Thou Shalt Not: The Ten (Two, 613?) Commandments

Thou Shalt Not: The Ten (Two, 613?) Commandments January 28, 2024

Moses and the Ten Commandments
Moses and the Ten Commandments Pixabay Image by Prawny

Everybody knows the Ten Commandments, right?

Well, maybe.

Some people will tell you that there are only two. Some will say there are not two, not ten, but 613 Commandments given by YHWH to his people, the Children of Israel.

If the Bible is to be the guide to faith and practice for the world’s Jews and Christians, why can’t we agree on what God’s word actually is?

Many people read the Bible for instructions on how to live.  That’s what the Ten Commandments are for, or the two, or the 613.

As we approach these seeming discrepancies, we have to keep in mind that the Hebrew Bible we know today was written by men between c. 600 BCE and c. 450 BCE and the New Testament between c. 50 CE and c. 150 CE.

That means that the entire modern Holy Bible was compiled, edited and redacted in a period not exceeding 750 years, and  translated over and over again  in the centuries following.  While the stories in the Torah and in the Prophets and in the Writings contained in the Hebrew Bible depict events that stretch back into our pre-historic past, it purports to elucidate the details of those ancient events even though The Torah was NOT written by Moses and the books of the Hebrew Bible did not exist before the Babylonian captivity.

We have no way of knowing who and how many men were engaged in the writing and compiling of the many books of the Bible.  We have hundreds of ancient texts which contain fragments and complete books and 3000 years of interpretation by scribes, priests, theologians and a smattering of kings and emperors.

OK, so how many actual commandments are there?

If you are looking for a lucid answer, it is not to be found here.  Instead, we will explore the various ways in which we can look at God’s Commandments.

TOP TEN Pixabay image by Gerd Altmann

The first commandment given by YHWH to a man is in the Book of Genesis, Chapter 2, verses 16 and 17:

16 And the Lord God commanded the man, saying, “You may surely eat of every tree of the garden, 17 but of the tree of the knowledge of good and evil you shall not eat, for in the day that you eat of it you shall surely die.”

This commandment, as we know, was immediately broken and mankind was banned from God’s garden and turned out into the world to live or die.  His “sinful nature” caused him to rebel against God and we see further examples of that behavior all through the Hebrew Bible.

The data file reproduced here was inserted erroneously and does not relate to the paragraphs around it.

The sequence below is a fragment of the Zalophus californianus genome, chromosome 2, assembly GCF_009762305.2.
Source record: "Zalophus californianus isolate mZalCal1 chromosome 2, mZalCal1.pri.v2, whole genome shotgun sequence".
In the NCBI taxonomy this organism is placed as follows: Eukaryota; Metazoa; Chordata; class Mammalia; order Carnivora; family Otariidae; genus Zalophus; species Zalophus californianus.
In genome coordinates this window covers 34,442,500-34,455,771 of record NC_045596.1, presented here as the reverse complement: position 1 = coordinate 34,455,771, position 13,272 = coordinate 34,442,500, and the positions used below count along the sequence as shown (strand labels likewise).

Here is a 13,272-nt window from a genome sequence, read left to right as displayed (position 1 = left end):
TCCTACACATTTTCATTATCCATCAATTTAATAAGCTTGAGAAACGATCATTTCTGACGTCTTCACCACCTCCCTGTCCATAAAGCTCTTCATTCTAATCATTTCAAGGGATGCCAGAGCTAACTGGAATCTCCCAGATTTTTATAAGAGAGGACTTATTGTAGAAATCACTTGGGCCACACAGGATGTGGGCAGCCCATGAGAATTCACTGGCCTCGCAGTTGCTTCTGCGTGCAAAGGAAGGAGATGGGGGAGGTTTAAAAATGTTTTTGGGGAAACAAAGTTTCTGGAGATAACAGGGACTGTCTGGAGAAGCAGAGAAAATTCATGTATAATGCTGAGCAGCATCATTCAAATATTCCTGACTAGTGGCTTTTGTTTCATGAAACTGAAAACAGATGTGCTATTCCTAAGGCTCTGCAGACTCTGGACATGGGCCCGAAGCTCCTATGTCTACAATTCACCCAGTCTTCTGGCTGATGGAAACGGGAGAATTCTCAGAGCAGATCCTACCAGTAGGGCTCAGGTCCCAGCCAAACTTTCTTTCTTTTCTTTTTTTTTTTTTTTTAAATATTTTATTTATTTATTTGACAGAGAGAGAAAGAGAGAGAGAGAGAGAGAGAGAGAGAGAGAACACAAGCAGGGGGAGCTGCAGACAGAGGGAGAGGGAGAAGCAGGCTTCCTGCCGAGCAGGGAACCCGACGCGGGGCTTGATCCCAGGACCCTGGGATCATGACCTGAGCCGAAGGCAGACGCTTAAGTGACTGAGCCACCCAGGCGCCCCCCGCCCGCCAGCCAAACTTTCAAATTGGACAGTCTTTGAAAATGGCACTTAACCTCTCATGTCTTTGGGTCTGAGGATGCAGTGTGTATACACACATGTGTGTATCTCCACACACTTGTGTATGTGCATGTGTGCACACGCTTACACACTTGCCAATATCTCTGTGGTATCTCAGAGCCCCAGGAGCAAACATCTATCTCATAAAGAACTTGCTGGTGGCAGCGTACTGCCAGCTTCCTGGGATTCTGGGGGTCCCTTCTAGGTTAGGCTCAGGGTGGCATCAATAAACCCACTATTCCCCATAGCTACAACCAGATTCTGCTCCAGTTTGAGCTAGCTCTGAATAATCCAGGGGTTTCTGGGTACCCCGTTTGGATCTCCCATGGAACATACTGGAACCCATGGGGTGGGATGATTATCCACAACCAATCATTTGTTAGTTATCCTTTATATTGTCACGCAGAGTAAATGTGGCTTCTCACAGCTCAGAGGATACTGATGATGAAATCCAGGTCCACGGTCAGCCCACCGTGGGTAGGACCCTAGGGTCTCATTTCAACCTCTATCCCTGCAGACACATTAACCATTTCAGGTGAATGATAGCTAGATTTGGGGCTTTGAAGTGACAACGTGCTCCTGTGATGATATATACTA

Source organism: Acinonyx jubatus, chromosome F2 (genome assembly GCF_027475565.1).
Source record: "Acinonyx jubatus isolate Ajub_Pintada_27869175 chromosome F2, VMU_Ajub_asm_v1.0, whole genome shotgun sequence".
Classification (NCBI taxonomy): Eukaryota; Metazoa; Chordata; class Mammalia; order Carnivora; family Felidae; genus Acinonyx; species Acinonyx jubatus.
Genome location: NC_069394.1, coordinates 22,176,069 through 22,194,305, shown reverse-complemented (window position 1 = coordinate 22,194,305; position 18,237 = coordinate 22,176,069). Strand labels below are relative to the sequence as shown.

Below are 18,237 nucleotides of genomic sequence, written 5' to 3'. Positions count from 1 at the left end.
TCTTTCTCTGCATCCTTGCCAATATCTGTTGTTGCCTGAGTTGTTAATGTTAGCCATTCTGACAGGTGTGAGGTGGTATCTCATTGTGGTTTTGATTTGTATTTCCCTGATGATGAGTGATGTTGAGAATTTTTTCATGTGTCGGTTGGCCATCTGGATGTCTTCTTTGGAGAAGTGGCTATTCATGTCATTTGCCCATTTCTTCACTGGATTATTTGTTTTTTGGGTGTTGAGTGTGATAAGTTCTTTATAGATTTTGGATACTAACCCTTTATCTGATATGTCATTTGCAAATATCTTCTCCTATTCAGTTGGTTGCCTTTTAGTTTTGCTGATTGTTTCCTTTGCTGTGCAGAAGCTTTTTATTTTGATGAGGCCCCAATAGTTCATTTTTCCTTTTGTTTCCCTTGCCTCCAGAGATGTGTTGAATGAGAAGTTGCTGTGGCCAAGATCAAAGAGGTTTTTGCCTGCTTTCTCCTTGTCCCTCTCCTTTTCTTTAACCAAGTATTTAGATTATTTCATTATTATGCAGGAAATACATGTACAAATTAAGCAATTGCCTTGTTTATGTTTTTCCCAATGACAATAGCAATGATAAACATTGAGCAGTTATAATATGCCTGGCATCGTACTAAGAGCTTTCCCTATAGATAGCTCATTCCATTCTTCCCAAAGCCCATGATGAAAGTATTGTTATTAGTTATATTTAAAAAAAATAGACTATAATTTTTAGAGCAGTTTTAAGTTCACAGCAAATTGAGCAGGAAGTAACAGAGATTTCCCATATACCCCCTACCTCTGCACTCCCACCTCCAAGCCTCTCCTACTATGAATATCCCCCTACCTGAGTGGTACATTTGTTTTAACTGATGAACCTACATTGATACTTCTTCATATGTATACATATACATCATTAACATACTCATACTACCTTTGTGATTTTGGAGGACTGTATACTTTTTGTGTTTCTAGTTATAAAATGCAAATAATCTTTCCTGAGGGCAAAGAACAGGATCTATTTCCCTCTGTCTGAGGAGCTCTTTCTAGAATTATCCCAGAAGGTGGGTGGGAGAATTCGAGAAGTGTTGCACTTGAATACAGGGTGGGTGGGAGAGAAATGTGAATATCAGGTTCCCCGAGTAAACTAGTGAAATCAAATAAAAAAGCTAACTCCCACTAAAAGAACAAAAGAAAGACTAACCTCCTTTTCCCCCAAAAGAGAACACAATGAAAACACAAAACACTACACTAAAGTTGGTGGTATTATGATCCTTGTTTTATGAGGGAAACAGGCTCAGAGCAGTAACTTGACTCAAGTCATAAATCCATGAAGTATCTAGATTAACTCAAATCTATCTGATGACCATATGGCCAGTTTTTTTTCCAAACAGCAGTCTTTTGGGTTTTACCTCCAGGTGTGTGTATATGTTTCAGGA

We might conclude that the commandment given in the Garden was rejected by man, creating the need for a complex set of laws or commandments.

In The Beginning, in the Book of Genesis, before what we call the “Ten Commandments” appear, we can find what are known as the Noahide Commandments.  The basis of these is found in the Ninth Chapter of Genesis.  They have been interpreted by rabbis in the Talmud to contain the following:

  • Not to worship idols.
    Not to curse God.
    Not to commit murder.
    Not to commit adultery or sexual immorality.
    Not to steal.
    Not to eat flesh torn from a living animal.
    To establish courts of justice.

These commandments are not spelled out in specific terms in the text of the Bible but have been interpreted over a few thousand years by rabbis and scholars.

These commandments were followed by God’s people, right?

Following the episode of Noah, his family and the flood, the people once again rebelled against God and found themselves in bondage in the land of Egypt.   They were delivered from Egypt by YHWH, working through the hand of his prophet, Moses.

This is where it gets tricky.

After YHWH delivers the Israelites from bondage in Egypt, they, as is their nature, rebel against God while Moses is on the mountain and begin to construct and worship a calf or bull made from all their gold jewelry.

You might wonder how these people who were most recently enslaved in Egypt got their hands on that much gold jewelry.  You will never get a satisfactory answer.  Just relax and follow the story.

At this point, Moses descends the mountain with two stone tablets on which YHWH has, with his own finger, written the “ten words” which have now come down to us as the Ten Commandments.

The Ten Commandments, or the Decalogue (from Latin decalogus, from Ancient Greek δεκάλογος [dekálogos], lit. “ten words”), are a set of biblical principles relating to ethics and worship that play a fundamental role in Judaism and Christianity. The text of the Ten Commandments appears three times in the Bible: at Exodus 20:2–17, The book of Exodus 34, 4a, 6a, 14-28 and Deuteronomy 5:6–21.

In Biblical Hebrew,  the terms are translatable as “the ten words”, “the ten sayings”, or “the ten matters.”

They do not become the Ten Commandments until the printing of the Geneva Bible (1560), the Bishop’s Bible (1572) and the King James Bible (1611).  They certainly were never called the Ten Commandments by YHWH.

So, those Ten Commandments become God’s Law and that is the end of it, right?

Not exactly.

It turns out that The Torah contains not ten but 613 specific laws that are given to the Children of Israel.  These laws concern human relationships, diet, clothing, worship, sacrifice, the priesthood and a whole list of human activities.

The Books of the Torah spell out these laws in several of its books.